At the last count, there were 12 Olympic gold medallists due to compete in the second Golden League meeting of the season at the Stade de France last night. The chances are that there were an Olympic champion or two in action at Gateshead International Stadium yesterday. It just remains to be seen which of the star pupils from the 76th Sainsbury's English Schools' Track and Field Championships actually graduate to the top of the Olympic class on home ground in London six years hence.
One year on from London's victory in the bidding stakes, the pressure is on to unearth a golden generation of British athletes for 2012. Hence the presence of the massed ranks of the British Athletics Writers' Association on the banks of the Tyne rather than the Seine - and, more importantly, of Daley Thompson, in his new role as mentor to potential champions of the future.
Thompson himself is one of the 24-carat commodities that British track and field has plucked from the gold mine of "the English Schools". Even the also-rans among the 1,600 competitors can prove to have a Midas Olympic touch. No lesser soul than the chairman of London 2012 would testify to that.
As a 14-year-old representing Yorkshire at Crystal Palace in 1971, Sebastian Coe finished last in his heat in the junior boys' 1500 metres. Two years later he won the intermediate boys' 3,000m at the Bebington Oval, the track used by David Puttnam in Chariots Of Fire.
The record books show that S Coe of Yorkshire subsequently scorched to Olympic 1500m gold in Moscow in 1980 and in Los Angeles in 1984. They also confirm similar journeys from English Schools' to Olympic glory by Steve Ovett of Sussex, Francis "Daley" Thompson of London, Sally Gunnell of Essex. Jonathan Edwards of Somerset, Denise Lewis of the West Midlands and Kelly Holmes of Kent. The best that Linford Christie managed was second in the senior in the senior boys' 200m at Nottingham in 1979, although he did make up for the disappointment by winning Olympic 100m gold 13 years later.
Not that spotting the senior champions of tomorrow in the schools' champions of today is as easy as it might seem. For every Kelly Holmes who graduates through the system, there is a Lesley Kiernan, a Jo White and a Natalie Tait - to name three more likely middle-distance lasses than the future double Olympic champion appeared to be when she was an English Schools' winner.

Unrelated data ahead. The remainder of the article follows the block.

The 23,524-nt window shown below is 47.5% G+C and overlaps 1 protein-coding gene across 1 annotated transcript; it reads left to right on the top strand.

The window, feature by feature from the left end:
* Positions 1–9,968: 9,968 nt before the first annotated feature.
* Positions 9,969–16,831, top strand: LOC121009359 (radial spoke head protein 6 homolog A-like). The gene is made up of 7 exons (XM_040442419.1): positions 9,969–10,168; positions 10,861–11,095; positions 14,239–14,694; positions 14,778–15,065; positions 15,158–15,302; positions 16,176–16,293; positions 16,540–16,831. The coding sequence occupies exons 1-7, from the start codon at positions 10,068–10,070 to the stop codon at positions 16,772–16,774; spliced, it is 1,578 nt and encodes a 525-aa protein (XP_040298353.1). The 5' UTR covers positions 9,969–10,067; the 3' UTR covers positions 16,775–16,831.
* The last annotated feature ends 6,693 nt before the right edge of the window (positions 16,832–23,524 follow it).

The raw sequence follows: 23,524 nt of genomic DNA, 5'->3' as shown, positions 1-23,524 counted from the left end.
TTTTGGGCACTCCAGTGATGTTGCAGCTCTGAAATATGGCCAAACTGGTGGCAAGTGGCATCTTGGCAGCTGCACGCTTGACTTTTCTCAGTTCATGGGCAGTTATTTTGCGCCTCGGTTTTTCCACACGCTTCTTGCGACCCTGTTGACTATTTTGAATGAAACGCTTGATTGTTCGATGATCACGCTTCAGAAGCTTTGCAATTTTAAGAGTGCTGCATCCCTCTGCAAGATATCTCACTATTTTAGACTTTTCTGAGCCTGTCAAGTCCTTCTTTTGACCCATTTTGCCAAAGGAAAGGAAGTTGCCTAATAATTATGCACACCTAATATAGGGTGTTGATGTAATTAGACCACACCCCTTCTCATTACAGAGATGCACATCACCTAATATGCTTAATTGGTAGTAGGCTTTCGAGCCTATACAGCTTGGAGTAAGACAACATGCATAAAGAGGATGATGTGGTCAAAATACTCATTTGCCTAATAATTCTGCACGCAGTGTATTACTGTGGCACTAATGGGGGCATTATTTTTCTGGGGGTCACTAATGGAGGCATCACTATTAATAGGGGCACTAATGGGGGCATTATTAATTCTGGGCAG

At 17, Emily Pidgeon has been a highly likely lass for some time now. Last summer the girl from Cheltenham Ladies' College won the 5,000m title at the European Under-20 Championships at the age of 16. Yesterday, running in the senior girls' 1500m, she was a class apart, emerging a clear winner in 4min 18.24sec - her eighth success in English schools' track and cross country championships.
It remains to be seen whether Pidgeon can maintain her momentum all the way to 2012; the press are already in serious danger of exhausting the puns about such things as her getting off to a flier and getting the opposition in a flap. She happens to be a highly impressive individual, though, with a keen sense of perspective.
"Everyone says, 'You're so good in England', but if you want to be the best you've got to look at what the best in the world are doing," she said, keeping her eyes on the wider picture. "I don't think people realise how good the Africans are."
Pidgeon will discover that first-hand when she runs against the best of Africa at the World Junior Championships in Beijing next month. Before that, she gets the chance to gauge herself against the best of Britain's senior athletes on the track for the first time when she contests the 5,000m in the Norwich Union European Championship Trials and AAA Championships at Manchester next weekend. Her rivals include Jo Pavey, winner of the 3,000m at the European Cup in Malaga 11 days ago, and whose junior girls' 1500m record she broke in the English Schools' Championships three years ago.
Pidgeon's rivals on the road to 2012 are likely to include Sarah Hopkinson, her 14-year-old school-mate and training partner, who won the girls' 1500m at the World Schools' Games in Greece last weekend and who surged to an impressive win in the intermediate race at the same distance yesterday. Sprinter Ashlee Nelson and distance runner Steph Twell were others with a glint of golden promise in their stride.
Sadly, S Coe had to settle for second place in the intermediate boys' hammer. Then again, Sam Coe of Cumbria happens to have another sporting string to bow. He's already an England age-group international as a rugby player.Reuse content